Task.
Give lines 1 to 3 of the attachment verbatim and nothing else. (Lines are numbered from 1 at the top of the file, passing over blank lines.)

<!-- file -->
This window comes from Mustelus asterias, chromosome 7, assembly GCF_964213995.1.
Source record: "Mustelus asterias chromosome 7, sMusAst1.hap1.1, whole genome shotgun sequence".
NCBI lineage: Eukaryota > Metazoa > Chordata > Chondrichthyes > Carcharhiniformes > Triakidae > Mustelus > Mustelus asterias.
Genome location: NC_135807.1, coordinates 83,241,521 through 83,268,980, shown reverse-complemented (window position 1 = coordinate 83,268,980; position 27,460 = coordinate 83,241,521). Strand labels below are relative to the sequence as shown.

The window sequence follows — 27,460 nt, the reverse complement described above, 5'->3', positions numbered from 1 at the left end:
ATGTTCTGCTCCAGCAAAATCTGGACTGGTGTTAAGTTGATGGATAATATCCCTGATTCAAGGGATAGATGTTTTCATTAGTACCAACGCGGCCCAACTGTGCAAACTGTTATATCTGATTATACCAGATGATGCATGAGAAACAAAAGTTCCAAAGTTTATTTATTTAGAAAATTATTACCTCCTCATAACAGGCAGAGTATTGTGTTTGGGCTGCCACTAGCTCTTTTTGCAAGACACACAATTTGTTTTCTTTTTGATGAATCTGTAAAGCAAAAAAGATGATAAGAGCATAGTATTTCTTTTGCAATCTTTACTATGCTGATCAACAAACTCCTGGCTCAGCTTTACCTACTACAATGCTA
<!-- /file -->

This window comes from Mustelus asterias, chromosome 7, assembly GCF_964213995.1.
Source record: "Mustelus asterias chromosome 7, sMusAst1.hap1.1, whole genome shotgun sequence".
NCBI lineage: Eukaryota > Metazoa > Chordata > Chondrichthyes > Carcharhiniformes > Triakidae > Mustelus > Mustelus asterias.